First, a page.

The giant triton is a very large marine snail that can reach sizes of one and a half feet long (0.5 m). This species is also known as Triton’s Trumpet, named for the son (Triton) of the Greek god of the sea (Poseidon) and the fact that the shell can be used to make trumpet-like sounds.
The giant triton is an active predator and is known to aggressively chase its prey, which it detects with its excellent sense of smell. Though the chase may seem slow to human observers, the giant triton is known for relatively high speeds, especially for a snail. It prefers to eat other snails and sea stars, most notably the crown-of-thorns starfish. Large outbreaks of the crown-of-thorn starfish, which feed on reef-building corals, are known to threaten the health of coral reefs. The giant triton is one of the only natural predators of that starfish. For that reason, this species is considered by the Australian government to be extremely important to reef health and is given legal protection in that country and others. Once the giant triton chases down a snail or starfish, its venomous saliva paralyzes the prey.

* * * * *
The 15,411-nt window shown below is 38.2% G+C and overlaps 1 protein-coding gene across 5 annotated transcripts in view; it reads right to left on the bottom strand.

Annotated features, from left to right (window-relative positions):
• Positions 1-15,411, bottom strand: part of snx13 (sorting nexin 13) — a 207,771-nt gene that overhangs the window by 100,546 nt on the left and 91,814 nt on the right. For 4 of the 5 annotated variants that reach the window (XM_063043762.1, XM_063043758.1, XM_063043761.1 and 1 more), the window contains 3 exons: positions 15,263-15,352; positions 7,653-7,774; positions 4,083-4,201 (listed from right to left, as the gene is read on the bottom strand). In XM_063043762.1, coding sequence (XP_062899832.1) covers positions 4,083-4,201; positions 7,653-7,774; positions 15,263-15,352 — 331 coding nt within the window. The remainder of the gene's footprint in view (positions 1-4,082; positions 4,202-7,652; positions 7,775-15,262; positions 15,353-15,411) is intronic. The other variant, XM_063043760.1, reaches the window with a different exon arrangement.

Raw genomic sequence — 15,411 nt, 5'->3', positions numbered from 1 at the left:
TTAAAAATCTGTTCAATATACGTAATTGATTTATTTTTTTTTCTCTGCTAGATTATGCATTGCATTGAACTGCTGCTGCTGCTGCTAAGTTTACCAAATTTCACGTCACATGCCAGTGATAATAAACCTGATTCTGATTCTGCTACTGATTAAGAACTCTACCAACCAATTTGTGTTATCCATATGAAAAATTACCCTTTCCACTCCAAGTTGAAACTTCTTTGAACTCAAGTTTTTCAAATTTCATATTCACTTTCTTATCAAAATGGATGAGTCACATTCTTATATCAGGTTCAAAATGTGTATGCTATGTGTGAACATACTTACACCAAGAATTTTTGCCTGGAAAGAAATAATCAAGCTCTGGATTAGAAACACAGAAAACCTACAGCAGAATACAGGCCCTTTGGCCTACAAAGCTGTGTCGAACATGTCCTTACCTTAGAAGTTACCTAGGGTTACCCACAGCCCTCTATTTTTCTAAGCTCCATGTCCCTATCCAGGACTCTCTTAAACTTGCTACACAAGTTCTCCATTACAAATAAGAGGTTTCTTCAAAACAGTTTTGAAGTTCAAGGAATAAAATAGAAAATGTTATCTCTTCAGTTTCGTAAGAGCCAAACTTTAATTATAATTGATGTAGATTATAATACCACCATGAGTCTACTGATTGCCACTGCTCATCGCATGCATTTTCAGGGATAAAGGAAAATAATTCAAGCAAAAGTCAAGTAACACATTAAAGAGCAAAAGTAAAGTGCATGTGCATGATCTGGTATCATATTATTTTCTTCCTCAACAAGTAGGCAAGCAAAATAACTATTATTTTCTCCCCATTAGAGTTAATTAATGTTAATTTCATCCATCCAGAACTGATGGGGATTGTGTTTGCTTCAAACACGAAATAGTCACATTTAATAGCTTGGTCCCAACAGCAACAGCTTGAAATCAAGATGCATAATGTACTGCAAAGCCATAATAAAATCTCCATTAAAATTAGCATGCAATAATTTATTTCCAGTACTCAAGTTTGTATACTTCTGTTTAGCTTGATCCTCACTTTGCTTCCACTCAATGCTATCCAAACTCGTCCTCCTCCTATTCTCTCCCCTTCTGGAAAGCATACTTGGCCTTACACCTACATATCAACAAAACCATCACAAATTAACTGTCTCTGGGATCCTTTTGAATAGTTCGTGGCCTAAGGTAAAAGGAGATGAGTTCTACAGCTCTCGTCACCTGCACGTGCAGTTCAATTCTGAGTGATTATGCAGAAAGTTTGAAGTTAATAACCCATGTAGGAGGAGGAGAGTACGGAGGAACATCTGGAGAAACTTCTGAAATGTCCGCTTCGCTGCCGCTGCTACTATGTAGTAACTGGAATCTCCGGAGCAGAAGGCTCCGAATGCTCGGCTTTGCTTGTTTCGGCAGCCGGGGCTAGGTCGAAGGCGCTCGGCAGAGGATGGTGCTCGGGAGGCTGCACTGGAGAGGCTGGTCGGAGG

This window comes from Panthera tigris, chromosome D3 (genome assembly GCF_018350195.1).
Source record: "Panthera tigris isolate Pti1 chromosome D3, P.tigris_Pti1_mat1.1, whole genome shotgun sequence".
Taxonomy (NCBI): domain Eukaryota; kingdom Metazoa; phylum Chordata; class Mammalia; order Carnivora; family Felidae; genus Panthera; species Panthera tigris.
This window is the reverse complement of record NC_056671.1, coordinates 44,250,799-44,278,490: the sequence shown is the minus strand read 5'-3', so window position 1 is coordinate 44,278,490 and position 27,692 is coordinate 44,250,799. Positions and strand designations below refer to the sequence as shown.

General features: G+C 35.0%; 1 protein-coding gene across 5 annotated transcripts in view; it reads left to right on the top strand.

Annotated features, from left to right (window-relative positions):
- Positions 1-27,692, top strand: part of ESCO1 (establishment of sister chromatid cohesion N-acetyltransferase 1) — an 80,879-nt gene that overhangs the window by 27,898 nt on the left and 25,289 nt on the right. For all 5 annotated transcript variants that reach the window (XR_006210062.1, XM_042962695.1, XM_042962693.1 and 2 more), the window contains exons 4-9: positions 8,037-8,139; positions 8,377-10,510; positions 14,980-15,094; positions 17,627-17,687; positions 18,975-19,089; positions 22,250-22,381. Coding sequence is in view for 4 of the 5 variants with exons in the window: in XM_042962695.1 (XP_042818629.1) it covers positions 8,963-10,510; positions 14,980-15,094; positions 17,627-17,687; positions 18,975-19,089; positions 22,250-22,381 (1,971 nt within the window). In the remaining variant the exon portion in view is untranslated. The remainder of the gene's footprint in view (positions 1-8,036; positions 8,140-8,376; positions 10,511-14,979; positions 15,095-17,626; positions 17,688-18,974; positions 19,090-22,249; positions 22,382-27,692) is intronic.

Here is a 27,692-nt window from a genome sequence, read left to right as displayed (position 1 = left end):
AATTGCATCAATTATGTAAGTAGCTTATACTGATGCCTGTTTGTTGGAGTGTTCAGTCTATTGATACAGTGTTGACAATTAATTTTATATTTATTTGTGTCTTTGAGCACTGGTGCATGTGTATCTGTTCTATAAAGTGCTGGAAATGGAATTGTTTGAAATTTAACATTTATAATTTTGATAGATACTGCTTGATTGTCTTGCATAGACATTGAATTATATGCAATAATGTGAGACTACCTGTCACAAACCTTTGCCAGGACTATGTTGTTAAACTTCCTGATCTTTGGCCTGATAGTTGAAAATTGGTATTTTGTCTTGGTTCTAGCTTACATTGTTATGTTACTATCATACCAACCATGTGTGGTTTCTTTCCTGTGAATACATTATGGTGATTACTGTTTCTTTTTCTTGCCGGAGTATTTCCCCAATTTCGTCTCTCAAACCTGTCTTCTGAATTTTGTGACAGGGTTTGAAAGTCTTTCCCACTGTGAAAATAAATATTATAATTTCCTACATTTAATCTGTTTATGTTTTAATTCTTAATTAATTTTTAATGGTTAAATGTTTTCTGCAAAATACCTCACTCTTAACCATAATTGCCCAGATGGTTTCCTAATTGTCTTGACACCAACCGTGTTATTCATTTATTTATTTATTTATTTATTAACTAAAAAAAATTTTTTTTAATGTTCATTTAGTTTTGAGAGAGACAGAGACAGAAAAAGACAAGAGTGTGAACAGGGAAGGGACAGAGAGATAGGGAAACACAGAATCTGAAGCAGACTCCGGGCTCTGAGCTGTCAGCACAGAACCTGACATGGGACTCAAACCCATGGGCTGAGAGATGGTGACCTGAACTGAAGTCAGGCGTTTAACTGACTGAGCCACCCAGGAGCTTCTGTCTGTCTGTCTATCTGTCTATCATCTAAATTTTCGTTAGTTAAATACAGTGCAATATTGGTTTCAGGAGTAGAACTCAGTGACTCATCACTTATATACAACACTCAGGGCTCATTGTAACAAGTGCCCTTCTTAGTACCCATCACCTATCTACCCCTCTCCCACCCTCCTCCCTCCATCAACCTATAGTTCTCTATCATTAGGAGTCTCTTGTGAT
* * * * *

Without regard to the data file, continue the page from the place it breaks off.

The giant triton reproduces through internal fertilization, and the female lays her sticky eggs on the sand, where they quickly become covered with sand and other material, offering them camouflage and protection from egg predators.
Though the giant triton is thought to be a key species in limiting potential outbreaks of the crown-of-thorns starfish, it is collected at many places around the world because its shell is valuable as a trade good. They are often sold in shops or markets in popular tourism destinations in the tropics.
Oceana joined forces with Sailors for the Sea, an ocean conservation organization dedicated to educating and engaging the world’s boating community. Sailors for the Sea developed the KELP (Kids Environmental Lesson Plans) program to create the next generation of ocean stewards. Click here or below to download hands-on marine science activities for kids.